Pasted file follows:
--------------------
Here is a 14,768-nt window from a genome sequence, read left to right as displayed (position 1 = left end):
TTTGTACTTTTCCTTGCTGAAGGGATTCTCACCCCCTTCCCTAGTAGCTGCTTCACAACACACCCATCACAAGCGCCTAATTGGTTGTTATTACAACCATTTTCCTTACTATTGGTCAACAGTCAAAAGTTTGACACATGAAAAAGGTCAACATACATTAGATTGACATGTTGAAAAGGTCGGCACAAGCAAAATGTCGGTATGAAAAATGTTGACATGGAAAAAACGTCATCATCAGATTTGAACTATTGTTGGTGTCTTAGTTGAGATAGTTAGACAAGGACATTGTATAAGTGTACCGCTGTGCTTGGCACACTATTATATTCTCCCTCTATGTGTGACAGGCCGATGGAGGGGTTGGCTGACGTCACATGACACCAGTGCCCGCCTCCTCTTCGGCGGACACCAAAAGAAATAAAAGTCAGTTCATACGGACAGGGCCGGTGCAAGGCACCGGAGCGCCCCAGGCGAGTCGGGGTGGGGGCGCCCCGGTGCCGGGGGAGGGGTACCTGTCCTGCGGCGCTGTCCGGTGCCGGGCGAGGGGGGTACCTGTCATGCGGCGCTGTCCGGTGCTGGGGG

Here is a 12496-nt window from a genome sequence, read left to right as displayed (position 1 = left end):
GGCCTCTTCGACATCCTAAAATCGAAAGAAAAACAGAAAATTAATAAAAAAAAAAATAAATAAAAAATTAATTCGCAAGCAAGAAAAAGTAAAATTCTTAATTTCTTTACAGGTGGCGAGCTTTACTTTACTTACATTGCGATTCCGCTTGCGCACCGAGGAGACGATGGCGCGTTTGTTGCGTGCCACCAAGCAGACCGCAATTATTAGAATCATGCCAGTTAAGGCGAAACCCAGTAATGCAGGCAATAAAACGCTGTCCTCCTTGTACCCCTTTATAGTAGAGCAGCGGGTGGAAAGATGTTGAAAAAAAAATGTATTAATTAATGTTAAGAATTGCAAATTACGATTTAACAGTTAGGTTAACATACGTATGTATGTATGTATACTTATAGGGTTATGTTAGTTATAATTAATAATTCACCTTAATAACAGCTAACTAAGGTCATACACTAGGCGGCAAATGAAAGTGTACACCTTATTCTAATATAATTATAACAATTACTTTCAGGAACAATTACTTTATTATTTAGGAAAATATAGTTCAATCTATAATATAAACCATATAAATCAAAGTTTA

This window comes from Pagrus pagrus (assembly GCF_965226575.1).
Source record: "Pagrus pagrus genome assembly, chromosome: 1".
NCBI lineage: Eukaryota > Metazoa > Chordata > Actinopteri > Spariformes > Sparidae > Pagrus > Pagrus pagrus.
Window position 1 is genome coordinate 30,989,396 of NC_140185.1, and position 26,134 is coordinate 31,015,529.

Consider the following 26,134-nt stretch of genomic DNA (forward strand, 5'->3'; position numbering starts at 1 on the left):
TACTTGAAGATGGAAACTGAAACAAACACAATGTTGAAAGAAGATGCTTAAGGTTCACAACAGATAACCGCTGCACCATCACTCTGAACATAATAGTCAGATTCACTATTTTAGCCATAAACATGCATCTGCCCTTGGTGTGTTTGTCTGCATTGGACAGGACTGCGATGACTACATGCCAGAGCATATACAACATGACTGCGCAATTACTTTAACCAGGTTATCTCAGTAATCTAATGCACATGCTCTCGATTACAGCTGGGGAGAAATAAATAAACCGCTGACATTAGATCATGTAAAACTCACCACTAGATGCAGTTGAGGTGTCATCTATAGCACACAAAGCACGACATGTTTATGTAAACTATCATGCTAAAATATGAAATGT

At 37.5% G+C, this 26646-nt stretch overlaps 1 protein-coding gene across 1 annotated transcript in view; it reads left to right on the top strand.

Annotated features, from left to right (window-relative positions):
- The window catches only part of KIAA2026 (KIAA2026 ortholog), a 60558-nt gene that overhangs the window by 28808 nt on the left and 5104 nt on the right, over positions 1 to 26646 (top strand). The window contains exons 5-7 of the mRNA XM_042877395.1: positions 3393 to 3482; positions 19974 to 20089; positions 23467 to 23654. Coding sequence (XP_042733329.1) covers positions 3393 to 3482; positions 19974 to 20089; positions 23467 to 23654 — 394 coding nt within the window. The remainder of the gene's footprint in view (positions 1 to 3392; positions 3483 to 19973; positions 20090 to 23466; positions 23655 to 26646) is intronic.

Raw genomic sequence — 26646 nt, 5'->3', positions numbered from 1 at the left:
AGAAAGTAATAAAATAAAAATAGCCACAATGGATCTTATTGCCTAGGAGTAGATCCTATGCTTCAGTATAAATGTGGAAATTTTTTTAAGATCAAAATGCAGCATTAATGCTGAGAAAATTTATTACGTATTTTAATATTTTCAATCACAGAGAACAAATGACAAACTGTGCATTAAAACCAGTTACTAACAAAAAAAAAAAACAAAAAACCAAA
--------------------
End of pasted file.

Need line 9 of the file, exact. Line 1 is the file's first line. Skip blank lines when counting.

Consider the following 26,134-nt stretch of genomic DNA (forward strand, 5'->3'; position numbering starts at 1 on the left):